Postscript: Mr. Premier, stay away from the notwithstanding clause
Published Friday, October 27, 2017 10:38AM EDT
Last Updated Friday, October 27, 2017 1:49PM EDT
This sounds way too familiar. We have been down this road before. A Quebec bill from a Liberal government that clearly would not pass the constitutional muster, Ottawa itching to get involved, and a threat of using the notwithstanding clause.
In 1988, The Supreme Court in the Ford versus Quebec decision ruled that multilingual signage was legal, so the Liberal government over rode the constitutional and the Canadian Charter by invoking the notwithstanding clause, exempting Quebec from the ruling. Bill 178, the indoor outdoor sign law, was passed and all hell broke loose, including the beginning of the end to the Meech Lake constitutional accord.
“It was not easy. It was never easy to deal with language in Quebec,” said former Quebec premier Robert Bourassa.
Nor was it easy to deal with identity, obviously.
Are we headed in that direction again over Bill 62, the silliest law to come out of Quebec City in years?
I am still trying to understand what the minister means. Her so-called clarifications this week left me even more baffled.
“If you don’t get on, you don’t get kicked off,” said Justice Minister Stephanie Vallee.
You can’t be kicked off a bus if you aren’t allowed on in the first place. That makes sense. Brilliant.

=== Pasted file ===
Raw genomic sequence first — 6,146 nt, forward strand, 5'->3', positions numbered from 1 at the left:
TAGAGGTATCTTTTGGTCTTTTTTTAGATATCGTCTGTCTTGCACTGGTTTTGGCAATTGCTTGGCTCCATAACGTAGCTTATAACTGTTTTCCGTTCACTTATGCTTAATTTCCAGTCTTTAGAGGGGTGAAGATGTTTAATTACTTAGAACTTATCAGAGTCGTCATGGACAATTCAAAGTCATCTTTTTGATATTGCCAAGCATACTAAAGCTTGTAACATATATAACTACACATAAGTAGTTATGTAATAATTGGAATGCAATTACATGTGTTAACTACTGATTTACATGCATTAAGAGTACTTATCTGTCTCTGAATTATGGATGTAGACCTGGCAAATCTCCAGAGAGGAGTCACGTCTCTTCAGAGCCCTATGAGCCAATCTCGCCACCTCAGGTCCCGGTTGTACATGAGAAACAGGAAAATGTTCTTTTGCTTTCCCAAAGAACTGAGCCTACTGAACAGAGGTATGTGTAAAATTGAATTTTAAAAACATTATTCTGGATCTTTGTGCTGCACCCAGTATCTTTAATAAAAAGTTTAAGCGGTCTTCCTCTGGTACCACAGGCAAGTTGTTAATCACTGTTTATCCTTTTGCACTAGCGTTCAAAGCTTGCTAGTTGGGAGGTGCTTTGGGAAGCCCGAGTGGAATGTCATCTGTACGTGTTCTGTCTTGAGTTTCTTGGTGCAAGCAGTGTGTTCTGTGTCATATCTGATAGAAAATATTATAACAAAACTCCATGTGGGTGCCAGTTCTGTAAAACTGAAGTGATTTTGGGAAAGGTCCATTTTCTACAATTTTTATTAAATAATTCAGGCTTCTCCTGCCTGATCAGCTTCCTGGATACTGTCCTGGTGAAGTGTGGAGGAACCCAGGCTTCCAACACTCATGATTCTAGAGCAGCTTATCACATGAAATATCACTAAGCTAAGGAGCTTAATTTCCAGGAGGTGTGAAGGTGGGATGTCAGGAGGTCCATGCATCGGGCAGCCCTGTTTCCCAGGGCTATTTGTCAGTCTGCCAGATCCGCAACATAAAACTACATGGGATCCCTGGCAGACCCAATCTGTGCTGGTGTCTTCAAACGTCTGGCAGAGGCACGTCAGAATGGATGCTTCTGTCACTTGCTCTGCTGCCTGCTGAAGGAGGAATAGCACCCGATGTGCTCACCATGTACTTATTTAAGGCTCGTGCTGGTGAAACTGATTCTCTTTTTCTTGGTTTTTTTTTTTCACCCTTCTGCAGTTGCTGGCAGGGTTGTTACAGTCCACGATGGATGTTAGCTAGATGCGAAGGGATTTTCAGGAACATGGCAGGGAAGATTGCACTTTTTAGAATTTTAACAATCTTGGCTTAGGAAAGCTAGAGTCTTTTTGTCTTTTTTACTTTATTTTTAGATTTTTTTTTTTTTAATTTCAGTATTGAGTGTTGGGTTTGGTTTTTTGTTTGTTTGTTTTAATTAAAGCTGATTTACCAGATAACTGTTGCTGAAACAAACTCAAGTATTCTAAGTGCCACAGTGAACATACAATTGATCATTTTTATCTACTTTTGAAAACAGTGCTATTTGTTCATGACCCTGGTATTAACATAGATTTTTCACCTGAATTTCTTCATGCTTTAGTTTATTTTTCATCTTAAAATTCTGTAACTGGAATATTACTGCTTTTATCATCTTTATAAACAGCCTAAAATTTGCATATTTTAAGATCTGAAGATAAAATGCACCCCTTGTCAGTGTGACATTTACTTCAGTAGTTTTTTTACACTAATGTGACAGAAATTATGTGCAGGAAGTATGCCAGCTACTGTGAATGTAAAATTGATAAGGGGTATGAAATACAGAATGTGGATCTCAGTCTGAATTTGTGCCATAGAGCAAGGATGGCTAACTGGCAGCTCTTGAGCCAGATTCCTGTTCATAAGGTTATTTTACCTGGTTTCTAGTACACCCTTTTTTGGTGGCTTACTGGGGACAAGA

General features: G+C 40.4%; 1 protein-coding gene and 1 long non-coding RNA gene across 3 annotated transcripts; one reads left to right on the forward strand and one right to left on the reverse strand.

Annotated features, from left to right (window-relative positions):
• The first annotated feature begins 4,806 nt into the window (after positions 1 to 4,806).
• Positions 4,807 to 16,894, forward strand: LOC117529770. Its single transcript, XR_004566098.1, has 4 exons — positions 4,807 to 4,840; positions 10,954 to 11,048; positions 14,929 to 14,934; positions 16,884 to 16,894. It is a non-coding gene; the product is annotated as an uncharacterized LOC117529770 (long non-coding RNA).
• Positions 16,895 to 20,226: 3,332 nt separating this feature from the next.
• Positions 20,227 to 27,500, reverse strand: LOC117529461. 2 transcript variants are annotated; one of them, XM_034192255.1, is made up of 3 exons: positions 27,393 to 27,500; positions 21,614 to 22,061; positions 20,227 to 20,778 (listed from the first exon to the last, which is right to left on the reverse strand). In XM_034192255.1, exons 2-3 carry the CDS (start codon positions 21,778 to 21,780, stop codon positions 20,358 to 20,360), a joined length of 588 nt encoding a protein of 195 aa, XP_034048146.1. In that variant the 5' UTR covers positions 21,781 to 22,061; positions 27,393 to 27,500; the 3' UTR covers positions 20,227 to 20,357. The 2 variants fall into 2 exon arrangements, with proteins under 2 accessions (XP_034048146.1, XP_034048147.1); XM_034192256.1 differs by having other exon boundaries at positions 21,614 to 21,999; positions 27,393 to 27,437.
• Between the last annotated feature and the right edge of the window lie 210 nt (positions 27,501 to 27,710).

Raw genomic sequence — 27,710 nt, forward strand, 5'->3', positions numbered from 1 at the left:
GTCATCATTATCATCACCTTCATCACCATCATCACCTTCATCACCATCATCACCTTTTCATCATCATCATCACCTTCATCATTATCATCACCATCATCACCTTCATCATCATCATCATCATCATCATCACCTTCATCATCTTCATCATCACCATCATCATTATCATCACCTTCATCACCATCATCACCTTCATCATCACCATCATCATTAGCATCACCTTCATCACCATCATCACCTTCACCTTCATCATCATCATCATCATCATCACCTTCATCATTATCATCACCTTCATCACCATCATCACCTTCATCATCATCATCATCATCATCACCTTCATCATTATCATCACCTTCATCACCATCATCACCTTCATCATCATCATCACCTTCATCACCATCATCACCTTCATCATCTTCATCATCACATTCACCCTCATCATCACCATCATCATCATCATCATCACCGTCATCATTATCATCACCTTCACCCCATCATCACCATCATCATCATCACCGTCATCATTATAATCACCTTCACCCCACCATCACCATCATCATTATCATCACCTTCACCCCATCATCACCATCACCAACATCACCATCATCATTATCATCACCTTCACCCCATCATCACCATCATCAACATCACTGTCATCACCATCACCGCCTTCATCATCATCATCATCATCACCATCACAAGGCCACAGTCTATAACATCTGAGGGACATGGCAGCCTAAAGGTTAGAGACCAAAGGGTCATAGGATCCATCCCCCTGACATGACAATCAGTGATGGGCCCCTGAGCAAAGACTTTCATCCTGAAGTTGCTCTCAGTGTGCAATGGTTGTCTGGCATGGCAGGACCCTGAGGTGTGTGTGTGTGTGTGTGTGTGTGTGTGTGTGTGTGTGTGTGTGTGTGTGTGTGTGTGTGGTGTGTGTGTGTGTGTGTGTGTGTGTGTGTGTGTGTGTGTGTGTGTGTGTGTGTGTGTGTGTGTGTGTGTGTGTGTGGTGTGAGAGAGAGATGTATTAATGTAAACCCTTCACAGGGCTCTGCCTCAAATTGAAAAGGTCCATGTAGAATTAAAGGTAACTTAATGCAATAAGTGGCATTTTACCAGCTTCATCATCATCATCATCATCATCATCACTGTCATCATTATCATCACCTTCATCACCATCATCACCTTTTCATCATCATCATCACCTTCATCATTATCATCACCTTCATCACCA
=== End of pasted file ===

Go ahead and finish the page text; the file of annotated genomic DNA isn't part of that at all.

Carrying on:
Even the prime minister can’t figure out amateur hour in Quebec City; his comment: “You call those clarifications?”
You see, it’s not about the veil and plenty of people abhor them. It’s about living in country that, given reasonable exceptions, should not force someone to take it off or force someone to wear one.
A word of advice to you, Mr. Premier: stay away from the notwithstanding clause. And put the brakes on your runaway identity train. It leads no where you want to go.
This guy makes Fred Flintstone look like a renaissance man.
Quebec court judge Jean Paul Braun does not deserve to sit on the bench. We expect our judges to be fair impartial and wise.
His comments to a teenage sexual assault victim were none of those. They were obscene.
He said, “She’s a young girl, 17. Maybe she’s a little overweight but she has a pretty face, no?” She was “a bit flattered,” suggesting that perhaps the young victim enjoyed the attention.
These are comments not befitting of a judge. And one hopes the Quebec Judicial Council takes swift action. We still have such a long way to go.
Finally, we are coming down to the final days of what has become a competitive election campaign in Montreal.
The two candidates engaged in a good debate this past week in English. You see, municipal votes are one of the few elections in which the English-speaking community can actually make a difference. And seeing the two candidates debate in their second language was indeed an encouraging sign.
In the last week, it will come down to momentum, but be careful about the polls.
Just ask Calgary Mayor Naheed Nenshi, who was re-elected this month after polls had him up to 17 points behind.
Sometimes it’s good to remember the words of former prime minister John Diefenbaker on polls. He said, “I’ve always been fond of dogs and they are the one animal that knows the proper treatment to give to poles.”